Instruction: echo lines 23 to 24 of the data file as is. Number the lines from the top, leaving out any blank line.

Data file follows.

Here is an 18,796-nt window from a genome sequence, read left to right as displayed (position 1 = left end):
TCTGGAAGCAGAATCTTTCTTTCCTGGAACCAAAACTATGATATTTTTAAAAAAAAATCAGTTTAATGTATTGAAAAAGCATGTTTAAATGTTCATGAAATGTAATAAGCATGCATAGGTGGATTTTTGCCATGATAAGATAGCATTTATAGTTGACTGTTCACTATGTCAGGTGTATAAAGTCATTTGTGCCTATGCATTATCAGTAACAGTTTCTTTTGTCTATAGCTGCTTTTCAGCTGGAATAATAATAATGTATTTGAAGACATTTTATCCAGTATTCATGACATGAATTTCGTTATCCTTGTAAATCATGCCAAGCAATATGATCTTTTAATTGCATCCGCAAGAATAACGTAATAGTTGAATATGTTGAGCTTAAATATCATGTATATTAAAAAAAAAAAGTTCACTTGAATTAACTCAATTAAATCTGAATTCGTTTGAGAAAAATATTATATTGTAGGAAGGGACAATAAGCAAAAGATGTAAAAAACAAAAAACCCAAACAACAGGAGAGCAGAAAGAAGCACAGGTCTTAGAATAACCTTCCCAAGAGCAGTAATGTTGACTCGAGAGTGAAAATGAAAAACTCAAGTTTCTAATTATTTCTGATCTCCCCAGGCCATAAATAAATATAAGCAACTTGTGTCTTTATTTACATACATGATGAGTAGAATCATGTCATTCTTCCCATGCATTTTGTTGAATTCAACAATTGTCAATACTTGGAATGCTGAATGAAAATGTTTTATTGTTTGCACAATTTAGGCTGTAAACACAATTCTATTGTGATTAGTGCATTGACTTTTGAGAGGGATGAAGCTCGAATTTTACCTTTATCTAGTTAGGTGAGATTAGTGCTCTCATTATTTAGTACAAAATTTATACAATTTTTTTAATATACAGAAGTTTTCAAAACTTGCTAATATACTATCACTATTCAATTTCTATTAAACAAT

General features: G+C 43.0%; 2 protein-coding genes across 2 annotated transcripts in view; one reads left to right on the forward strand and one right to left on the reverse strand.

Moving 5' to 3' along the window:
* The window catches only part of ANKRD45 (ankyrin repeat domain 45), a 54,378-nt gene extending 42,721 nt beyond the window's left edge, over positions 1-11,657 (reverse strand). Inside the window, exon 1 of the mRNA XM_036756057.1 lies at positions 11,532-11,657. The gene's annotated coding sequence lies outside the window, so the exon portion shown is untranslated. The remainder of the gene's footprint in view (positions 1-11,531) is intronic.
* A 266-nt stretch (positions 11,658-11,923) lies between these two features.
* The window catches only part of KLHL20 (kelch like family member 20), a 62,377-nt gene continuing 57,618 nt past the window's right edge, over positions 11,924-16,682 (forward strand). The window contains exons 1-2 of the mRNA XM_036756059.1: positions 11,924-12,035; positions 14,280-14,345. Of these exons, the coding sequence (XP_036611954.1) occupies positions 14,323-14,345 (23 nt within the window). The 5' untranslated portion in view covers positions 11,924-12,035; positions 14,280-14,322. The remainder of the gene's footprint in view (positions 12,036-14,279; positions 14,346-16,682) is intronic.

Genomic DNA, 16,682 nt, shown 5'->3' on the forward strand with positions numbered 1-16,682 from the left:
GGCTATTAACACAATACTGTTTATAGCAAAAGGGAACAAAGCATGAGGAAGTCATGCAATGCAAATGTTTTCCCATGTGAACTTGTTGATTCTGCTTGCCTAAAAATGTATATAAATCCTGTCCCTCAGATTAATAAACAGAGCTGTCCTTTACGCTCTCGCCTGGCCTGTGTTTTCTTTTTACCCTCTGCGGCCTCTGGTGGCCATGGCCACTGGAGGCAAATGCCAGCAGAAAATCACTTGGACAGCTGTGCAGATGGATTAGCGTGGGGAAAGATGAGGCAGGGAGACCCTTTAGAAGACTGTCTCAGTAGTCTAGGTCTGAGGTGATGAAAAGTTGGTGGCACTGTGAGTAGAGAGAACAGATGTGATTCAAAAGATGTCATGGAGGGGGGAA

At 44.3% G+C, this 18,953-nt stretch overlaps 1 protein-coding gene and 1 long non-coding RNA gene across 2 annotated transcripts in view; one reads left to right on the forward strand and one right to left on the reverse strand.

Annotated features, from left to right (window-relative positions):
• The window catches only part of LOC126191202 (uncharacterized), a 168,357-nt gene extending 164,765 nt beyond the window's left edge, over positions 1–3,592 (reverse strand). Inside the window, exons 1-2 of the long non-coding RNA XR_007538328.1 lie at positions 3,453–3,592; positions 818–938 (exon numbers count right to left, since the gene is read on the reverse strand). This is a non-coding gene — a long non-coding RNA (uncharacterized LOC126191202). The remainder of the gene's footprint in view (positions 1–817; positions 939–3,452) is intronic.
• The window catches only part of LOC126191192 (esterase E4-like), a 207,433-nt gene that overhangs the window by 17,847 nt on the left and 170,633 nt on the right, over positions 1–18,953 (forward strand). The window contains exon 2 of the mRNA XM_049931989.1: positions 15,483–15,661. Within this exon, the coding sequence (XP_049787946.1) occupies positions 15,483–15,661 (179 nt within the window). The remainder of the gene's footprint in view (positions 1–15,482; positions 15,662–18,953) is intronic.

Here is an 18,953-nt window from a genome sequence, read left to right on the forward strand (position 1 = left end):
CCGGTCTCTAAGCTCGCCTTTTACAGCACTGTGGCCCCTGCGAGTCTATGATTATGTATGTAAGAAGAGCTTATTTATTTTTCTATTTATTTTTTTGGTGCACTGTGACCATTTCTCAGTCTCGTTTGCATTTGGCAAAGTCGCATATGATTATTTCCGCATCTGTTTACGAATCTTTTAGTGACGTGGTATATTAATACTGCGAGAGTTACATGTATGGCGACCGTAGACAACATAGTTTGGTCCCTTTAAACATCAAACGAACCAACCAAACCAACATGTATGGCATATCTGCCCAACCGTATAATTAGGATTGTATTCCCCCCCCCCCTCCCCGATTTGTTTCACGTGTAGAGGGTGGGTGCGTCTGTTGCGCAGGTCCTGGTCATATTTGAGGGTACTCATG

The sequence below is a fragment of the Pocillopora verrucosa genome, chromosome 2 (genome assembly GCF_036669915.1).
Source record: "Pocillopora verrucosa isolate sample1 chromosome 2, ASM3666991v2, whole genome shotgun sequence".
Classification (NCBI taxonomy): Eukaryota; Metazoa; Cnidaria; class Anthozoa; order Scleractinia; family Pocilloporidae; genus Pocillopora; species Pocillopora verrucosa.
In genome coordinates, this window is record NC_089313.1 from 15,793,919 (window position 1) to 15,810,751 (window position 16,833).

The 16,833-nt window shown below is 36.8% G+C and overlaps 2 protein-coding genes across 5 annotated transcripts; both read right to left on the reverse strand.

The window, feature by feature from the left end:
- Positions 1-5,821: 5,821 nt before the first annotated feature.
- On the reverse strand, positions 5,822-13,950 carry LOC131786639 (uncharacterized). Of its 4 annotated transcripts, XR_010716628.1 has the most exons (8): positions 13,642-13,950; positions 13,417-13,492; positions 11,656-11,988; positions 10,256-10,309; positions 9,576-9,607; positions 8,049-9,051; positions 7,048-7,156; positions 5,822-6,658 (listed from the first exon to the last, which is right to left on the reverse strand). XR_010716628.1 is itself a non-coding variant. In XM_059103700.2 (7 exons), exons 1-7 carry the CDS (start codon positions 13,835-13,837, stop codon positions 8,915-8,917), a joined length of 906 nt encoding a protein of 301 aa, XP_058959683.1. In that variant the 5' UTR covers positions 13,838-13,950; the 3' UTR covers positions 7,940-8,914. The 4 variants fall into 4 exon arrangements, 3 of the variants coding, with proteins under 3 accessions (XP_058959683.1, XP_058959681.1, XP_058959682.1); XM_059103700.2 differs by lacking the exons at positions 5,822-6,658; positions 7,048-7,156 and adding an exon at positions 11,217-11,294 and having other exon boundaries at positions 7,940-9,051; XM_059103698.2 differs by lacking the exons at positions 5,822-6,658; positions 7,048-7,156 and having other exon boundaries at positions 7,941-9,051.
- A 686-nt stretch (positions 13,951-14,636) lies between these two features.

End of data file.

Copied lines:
- On the reverse strand, positions 5,822-13,950 carry LOC131786639 (uncharacterized). Of its 4 annotated transcripts, XR_010716628.1 has the most exons (8): positions 13,642-13,950; positions 13,417-13,492; positions 11,656-11,988; positions 10,256-10,309; positions 9,576-9,607; positions 8,049-9,051; positions 7,048-7,156; positions 5,822-6,658 (listed from the first exon to the last, which is right to left on the reverse strand). XR_010716628.1 is itself a non-coding variant. In XM_059103700.2 (7 exons), exons 1-7 carry the CDS (start codon positions 13,835-13,837, stop codon positions 8,915-8,917), a joined length of 906 nt encoding a protein of 301 aa, XP_058959683.1. In that variant the 5' UTR covers positions 13,838-13,950; the 3' UTR covers positions 7,940-8,914. The 4 variants fall into 4 exon arrangements, 3 of the variants coding, with proteins under 3 accessions (XP_058959683.1, XP_058959681.1, XP_058959682.1); XM_059103700.2 differs by lacking the exons at positions 5,822-6,658; positions 7,048-7,156 and adding an exon at positions 11,217-11,294 and having other exon boundaries at positions 7,940-9,051; XM_059103698.2 differs by lacking the exons at positions 5,822-6,658; positions 7,048-7,156 and having other exon boundaries at positions 7,941-9,051.
- A 686-nt stretch (positions 13,951-14,636) lies between these two features.